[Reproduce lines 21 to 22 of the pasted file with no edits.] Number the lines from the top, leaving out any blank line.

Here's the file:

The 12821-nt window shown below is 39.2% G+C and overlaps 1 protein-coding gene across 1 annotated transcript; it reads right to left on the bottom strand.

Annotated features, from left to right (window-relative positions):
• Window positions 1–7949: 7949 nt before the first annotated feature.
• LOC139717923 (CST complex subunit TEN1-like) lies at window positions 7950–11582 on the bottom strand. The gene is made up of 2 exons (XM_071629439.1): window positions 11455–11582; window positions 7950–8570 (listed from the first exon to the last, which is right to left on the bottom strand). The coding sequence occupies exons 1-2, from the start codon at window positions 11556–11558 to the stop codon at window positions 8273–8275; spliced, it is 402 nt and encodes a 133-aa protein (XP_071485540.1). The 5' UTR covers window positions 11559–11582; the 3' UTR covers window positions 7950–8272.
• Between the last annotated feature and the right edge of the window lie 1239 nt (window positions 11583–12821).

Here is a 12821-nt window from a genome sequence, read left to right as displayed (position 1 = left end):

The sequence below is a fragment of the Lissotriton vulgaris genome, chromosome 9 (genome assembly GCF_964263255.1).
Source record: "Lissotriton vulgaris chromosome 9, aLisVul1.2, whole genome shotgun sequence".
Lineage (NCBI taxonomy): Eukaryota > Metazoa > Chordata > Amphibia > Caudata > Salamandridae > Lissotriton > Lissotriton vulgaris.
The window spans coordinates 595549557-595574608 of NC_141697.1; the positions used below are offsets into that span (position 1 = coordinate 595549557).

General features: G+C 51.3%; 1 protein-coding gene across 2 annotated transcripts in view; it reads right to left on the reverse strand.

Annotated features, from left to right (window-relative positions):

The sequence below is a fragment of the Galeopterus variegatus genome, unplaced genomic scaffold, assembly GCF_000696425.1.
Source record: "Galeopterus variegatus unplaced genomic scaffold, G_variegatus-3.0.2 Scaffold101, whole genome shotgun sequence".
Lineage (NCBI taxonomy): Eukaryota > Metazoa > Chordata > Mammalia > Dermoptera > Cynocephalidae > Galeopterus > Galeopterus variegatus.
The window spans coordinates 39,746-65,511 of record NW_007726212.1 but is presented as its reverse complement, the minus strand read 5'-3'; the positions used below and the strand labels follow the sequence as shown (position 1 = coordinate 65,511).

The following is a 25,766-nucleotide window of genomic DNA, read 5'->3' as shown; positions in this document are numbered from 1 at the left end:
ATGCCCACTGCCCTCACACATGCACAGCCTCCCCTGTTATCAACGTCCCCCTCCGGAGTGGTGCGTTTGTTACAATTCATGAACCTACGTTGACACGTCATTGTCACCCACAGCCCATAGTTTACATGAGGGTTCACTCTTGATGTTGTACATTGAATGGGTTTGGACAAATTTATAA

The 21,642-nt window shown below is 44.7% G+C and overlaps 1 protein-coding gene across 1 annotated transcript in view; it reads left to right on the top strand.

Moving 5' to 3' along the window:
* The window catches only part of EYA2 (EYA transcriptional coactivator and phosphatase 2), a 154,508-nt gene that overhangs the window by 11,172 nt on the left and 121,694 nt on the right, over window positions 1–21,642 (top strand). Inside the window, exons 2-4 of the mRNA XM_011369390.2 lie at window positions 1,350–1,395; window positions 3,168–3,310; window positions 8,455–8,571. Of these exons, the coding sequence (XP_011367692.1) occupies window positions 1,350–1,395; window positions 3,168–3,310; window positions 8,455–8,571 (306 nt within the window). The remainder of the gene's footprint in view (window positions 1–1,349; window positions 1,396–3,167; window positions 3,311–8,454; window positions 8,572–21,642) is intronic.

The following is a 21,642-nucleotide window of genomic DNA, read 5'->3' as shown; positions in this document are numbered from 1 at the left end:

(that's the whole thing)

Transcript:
* The window catches only part of EYA2 (EYA transcriptional coactivator and phosphatase 2), a 154,508-nt gene that overhangs the window by 11,172 nt on the left and 121,694 nt on the right, over window positions 1–21,642 (top strand). Inside the window, exons 2-4 of the mRNA XM_011369390.2 lie at window positions 1,350–1,395; window positions 3,168–3,310; window positions 8,455–8,571. Of these exons, the coding sequence (XP_011367692.1) occupies window positions 1,350–1,395; window positions 3,168–3,310; window positions 8,455–8,571 (306 nt within the window). The remainder of the gene's footprint in view (window positions 1–1,349; window positions 1,396–3,167; window positions 3,311–8,454; window positions 8,572–21,642) is intronic.

The following is a 21,642-nucleotide window of genomic DNA, read 5'->3' as shown; positions in this document are numbered from 1 at the left end: